Do Negative Emotions, Stress, and Anxiety Lead to Heart Disease?

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978-0-307-71990-4.jpg After receiving the diagnosis of heart disease, one of the first questions is always "Why did I get coronary heart disease?" We all know the traditional risk factors for heart disease: high cholesterol, smoking, obesity, poor diet, diabetes, family history, lack of exercise. Should we add stress and negative emotions to this list? Even after hundreds of scientific studies on this topic, the question still generates controversy and, in some cases, intense emotion.

While causality is unproven, there appears to be an association between coronary heart disease and anger, anxiety, and depression. Some suggest this could be due to the damaging behaviors that often accompany negative emotions (e.g., smoking, poor diet, lack of exercise), or the physiological effects that emotions can have on the heart and blood vessels (e.g., high blood pressure). Later, we will delve more deeply into how emotional stress affects the heart. For now, we will present the evidence suggesting an association between development of heart disease and two negative emotions, anger and anxiety.

ANGER

The relationship between the heart and the constellation of emotional traits that includes anger, hostility, and cynicism has been examined extensively in observational studies. Although such studies are not considered the highest level of evidence, the findings are so consistent that they can't be ignored.

For some of us, anger and frustration begin early in the day. Cut off by the guy in the Pinto. Then stuck behind a slow truck -- what is wrong with that guy? Got around the truck, but still missed every single light. Almost there, but reached the final intersection just as road construction began -- why do they have to do this during rush hour, anyway? Spilled the coffee reaching for the parking pass. Why can't they have automatic parking gates? Arrived at work ten minutes late, frustrated and mad at the world. If this is your typical morning, you are not going to like what we have to say next.

Repeated bouts of anger are associated with thickening of the arteries and development of plaque, possible precursors to heart attacks. Over time, people who are frequently angry appear to have an increased risk of developing coronary heart disease. The stronger and more frequent the bouts of anger, the greater the risk of heart disease.

Some scientists argue that expressing anger, rather than holding it in, is better for the heart. This is unproven. Yelling might make you feel better for a moment, but it will probably endanger your job or your relationships -- leading to further stress and anger. A more effective strategy includes avoiding situations that trigger anger, and managing anger when it does occur. People who anger easily are frequently also pessimistic and cynical, and pessimism is bad for your heart. In an observational study of nearly 100,000 women, those with a pessimistic, cynical disposition developed more coronary heart disease, had more heart attacks, and died earlier than optimists. Cynical women were also more likely to develop cancer.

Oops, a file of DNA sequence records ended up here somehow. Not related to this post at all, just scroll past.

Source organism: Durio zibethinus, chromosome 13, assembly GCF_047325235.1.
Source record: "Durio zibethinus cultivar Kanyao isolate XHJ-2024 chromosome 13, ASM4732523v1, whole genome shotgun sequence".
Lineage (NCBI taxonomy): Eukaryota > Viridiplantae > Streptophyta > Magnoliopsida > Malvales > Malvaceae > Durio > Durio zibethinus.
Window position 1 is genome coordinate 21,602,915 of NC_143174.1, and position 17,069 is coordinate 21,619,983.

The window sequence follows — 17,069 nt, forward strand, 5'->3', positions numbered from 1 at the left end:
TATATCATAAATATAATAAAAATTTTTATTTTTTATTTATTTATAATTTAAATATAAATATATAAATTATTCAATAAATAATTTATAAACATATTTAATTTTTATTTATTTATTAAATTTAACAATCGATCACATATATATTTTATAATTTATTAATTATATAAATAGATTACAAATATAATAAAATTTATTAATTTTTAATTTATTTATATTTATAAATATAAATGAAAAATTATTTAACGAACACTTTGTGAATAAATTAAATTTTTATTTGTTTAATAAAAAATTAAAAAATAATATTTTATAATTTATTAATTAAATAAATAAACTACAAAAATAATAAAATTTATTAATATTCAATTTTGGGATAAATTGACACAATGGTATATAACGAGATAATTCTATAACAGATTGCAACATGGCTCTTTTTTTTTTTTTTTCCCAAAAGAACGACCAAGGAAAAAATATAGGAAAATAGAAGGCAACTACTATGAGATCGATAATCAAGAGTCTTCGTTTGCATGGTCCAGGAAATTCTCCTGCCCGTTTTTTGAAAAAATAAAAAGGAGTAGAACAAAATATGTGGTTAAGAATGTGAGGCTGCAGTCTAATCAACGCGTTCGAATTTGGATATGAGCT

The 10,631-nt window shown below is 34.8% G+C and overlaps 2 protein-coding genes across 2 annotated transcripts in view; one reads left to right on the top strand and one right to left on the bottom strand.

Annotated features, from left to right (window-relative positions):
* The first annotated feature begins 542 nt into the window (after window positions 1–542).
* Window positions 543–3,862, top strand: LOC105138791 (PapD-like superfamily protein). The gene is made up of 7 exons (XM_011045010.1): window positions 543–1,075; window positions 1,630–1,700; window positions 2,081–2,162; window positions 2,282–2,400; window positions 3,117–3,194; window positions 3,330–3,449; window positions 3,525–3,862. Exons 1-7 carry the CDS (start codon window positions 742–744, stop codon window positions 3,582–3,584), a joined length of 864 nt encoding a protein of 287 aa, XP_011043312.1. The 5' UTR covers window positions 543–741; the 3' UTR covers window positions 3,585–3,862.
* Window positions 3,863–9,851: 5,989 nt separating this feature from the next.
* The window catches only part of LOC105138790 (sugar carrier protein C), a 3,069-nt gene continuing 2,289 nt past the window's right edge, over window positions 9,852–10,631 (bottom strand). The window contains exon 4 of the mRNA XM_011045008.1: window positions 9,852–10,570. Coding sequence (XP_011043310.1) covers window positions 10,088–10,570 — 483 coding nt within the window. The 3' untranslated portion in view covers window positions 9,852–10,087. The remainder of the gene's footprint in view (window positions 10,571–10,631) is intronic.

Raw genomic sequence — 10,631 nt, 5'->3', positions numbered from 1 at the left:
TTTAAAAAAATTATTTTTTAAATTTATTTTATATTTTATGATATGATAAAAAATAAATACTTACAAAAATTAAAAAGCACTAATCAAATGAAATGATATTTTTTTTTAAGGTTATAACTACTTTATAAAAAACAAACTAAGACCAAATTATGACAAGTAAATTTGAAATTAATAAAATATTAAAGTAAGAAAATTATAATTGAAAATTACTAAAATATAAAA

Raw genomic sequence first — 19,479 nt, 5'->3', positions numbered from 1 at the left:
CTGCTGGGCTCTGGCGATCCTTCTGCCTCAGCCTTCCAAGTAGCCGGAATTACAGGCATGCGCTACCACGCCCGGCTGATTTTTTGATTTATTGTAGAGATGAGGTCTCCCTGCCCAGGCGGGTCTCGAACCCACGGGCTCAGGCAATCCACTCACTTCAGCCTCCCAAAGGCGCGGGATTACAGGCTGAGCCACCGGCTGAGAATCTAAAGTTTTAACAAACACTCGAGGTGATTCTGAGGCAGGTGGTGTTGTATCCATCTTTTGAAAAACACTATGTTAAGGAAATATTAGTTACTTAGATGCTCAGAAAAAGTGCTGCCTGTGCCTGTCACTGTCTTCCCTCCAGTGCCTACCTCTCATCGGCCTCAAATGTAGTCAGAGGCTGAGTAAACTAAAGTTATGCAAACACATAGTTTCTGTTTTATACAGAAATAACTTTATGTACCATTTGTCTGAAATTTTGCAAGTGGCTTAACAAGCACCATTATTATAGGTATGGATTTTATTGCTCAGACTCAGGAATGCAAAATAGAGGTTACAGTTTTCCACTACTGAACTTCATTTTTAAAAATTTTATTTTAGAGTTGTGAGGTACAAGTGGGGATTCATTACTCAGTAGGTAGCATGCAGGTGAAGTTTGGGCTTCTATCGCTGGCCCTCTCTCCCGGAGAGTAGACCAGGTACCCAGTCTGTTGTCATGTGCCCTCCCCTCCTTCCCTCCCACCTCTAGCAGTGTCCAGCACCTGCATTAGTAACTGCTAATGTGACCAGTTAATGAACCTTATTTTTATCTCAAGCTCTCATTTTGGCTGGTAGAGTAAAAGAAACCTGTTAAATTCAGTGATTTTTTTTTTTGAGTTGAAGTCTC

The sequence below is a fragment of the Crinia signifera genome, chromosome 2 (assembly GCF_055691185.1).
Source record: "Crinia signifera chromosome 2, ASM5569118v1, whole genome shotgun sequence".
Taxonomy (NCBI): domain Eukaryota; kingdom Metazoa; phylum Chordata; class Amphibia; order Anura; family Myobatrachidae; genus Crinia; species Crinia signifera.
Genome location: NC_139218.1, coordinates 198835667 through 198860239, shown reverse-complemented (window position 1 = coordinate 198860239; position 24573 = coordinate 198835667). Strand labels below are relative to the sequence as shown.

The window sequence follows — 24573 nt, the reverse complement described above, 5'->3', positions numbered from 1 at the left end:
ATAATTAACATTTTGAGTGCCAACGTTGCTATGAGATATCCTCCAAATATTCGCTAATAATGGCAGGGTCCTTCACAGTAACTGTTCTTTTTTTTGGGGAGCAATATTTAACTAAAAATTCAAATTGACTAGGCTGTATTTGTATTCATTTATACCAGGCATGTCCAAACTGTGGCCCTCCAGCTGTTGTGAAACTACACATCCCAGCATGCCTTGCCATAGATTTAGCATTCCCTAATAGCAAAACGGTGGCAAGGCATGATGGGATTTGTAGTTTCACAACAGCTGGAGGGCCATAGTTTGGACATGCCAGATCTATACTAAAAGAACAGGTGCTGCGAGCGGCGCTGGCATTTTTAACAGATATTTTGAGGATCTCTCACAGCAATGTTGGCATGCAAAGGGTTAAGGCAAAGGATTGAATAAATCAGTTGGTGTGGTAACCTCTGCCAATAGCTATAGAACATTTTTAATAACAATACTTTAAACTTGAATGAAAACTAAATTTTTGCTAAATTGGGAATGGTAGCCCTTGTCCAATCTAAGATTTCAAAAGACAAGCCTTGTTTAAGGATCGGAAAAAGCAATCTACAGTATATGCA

ANXIETY

Like anger, anxiety may forecast the development of coronary heart disease. We all know the tight feeling that we get in the chest when we become very anxious, so we should not be surprised to learn that this emotion can affect heart health. The circumstantial evidence supporting anxiety as a marker of heart risk is strong. In an observational study of 50,000 18- to 20-year-old Swedish men, those with high levels of anxiety substantially increased their risk of developing coronary heart disease over the next 37 years. A recent meta-analysis incorporating twenty studies and nearly 250,000 individuals also found that anxiety is associated with development of coronary heart disease.

Once again, the more frequent and intense the anxiety and worry, the more likely the development of heart disease. Veterans with post-traumatic stress disorder, which is characterized by intense anxiety, tend to have more calcium (a marker of coronary blockages) in their hearts' arteries than do soldiers without the disorder. On the civilian front, people who suffer from panic disorders face an increased risk of developing heart problems.

TEMPLATEReadMoreBookExcerpts.jpg Excerpted from Heart 411: The Only Guide to Heart Health You'll Ever Need (Three Rivers Press)

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Presented by

Marc Gillinov & Steven Nissen

Dr. Marc Gillinov is a cardiac surgeon at the Sydell and Arnold Miller Family Heart & Vascular Institute at Cleveland Clinic. Dr. Steven Nissen is the chairman of the Robert and Suzanne Tomsich Department of Cardiovascular Medicine. More

Marc Gillinov, M.D., is a staff cardiac surgeon at the Sydell and Arnold Miller Family Heart & Vascular Institute at Cleveland Clinic and he is board-certified by the American Board of Surgery and the American Board of Thoracic Surgery. Steven Nissen, M.D., is the chairman of the Robert and Suzanne Tomsich Department of Cardiovascular Medicine located on the main campus of Cleveland Clinic.
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